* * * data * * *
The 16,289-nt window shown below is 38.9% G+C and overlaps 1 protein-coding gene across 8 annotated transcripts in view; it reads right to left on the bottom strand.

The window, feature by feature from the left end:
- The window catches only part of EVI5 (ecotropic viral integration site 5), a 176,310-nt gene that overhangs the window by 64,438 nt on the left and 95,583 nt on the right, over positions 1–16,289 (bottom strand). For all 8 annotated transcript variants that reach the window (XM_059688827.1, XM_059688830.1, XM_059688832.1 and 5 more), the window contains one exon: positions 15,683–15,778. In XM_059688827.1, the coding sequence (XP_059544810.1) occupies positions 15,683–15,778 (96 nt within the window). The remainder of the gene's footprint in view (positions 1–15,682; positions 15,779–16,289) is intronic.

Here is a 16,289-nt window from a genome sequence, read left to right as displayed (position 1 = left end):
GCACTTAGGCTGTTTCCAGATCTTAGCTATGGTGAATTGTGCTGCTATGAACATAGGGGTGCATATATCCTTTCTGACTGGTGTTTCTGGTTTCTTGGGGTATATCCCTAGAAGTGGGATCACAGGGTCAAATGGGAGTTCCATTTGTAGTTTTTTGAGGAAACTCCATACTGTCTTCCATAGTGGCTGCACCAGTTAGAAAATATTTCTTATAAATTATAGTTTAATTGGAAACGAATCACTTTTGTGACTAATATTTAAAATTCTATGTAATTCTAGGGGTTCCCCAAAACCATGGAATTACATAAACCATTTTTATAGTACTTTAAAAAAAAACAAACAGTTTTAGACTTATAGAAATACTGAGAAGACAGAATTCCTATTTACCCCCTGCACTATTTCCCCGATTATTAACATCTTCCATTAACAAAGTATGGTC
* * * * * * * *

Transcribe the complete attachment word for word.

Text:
The 16,289-nt window shown below is 38.9% G+C and overlaps 1 protein-coding gene across 8 annotated transcripts in view; it reads right to left on the bottom strand.

The window, feature by feature from the left end:
- The window catches only part of EVI5 (ecotropic viral integration site 5), a 176,310-nt gene that overhangs the window by 64,438 nt on the left and 95,583 nt on the right, over positions 1–16,289 (bottom strand). For all 8 annotated transcript variants that reach the window (XM_059688827.1, XM_059688830.1, XM_059688832.1 and 5 more), the window contains one exon: positions 15,683–15,778. In XM_059688827.1, the coding sequence (XP_059544810.1) occupies positions 15,683–15,778 (96 nt within the window). The remainder of the gene's footprint in view (positions 1–15,682; positions 15,779–16,289) is intronic.

Here is a 16,289-nt window from a genome sequence, read left to right as displayed (position 1 = left end):
GCACTTAGGCTGTTTCCAGATCTTAGCTATGGTGAATTGTGCTGCTATGAACATAGGGGTGCATATATCCTTTCTGACTGGTGTTTCTGGTTTCTTGGGGTATATCCCTAGAAGTGGGATCACAGGGTCAAATGGGAGTTCCATTTGTAGTTTTTTGAGGAAACTCCATACTGTCTTCCATAGTGGCTGCACCAGTTAGAAAATATTTCTTATAAATTATAGTTTAATTGGAAACGAATCACTTTTGTGACTAATATTTAAAATTCTATGTAATTCTAGGGGTTCCCCAAAACCATGGAATTACATAAACCATTTTTATAGTACTTTAAAAAAAAACAAACAGTTTTAGACTTATAGAAATACTGAGAAGACAGAATTCCTATTTACCCCCTGCACTATTTCCCCGATTATTAACATCTTCCATTAACAAAGTATGGTC